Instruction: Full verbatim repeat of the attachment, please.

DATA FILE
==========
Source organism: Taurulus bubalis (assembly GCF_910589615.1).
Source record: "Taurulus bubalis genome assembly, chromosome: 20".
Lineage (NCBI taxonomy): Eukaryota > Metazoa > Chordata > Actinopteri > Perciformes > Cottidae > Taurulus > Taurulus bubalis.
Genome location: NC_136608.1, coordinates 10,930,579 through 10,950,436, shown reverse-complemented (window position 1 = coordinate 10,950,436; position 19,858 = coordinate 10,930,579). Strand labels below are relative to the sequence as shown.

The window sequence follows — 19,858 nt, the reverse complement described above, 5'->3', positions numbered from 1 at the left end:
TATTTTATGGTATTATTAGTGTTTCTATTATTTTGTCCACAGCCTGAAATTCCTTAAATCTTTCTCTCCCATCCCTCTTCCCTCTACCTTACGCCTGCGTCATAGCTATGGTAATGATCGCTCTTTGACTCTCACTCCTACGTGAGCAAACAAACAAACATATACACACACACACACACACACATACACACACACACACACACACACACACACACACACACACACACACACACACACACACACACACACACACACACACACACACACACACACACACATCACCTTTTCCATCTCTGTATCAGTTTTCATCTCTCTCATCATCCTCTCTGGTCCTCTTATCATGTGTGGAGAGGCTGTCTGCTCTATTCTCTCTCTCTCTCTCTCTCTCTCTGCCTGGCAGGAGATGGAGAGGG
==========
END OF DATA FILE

Source organism: Taurulus bubalis (assembly GCF_910589615.1).
Source record: "Taurulus bubalis genome assembly, chromosome: 20".
Lineage (NCBI taxonomy): Eukaryota > Metazoa > Chordata > Actinopteri > Perciformes > Cottidae > Taurulus > Taurulus bubalis.
Genome location: NC_136608.1, coordinates 10,930,579 through 10,950,436, shown reverse-complemented (window position 1 = coordinate 10,950,436; position 19,858 = coordinate 10,930,579). Strand labels below are relative to the sequence as shown.

The window sequence follows — 19,858 nt, the reverse complement described above, 5'->3', positions numbered from 1 at the left end:
TATTTTATGGTATTATTAGTGTTTCTATTATTTTGTCCACAGCCTGAAATTCCTTAAATCTTTCTCTCCCATCCCTCTTCCCTCTACCTTACGCCTGCGTCATAGCTATGGTAATGATCGCTCTTTGACTCTCACTCCTACGTGAGCAAACAAACAAACATATACACACACACACACACACACATACACACACACACACACACACACACACACACACACACACACACACACACACACACACACACACACACACACACACACACACACACACACACACATCACCTTTTCCATCTCTGTATCAGTTTTCATCTCTCTCATCATCCTCTCTGGTCCTCTTATCATGTGTGGAGAGGCTGTCTGCTCTATTCTCTCTCTCTCTCTCTCTCTCTCTGCCTGGCAGGAGATGGAGAGGG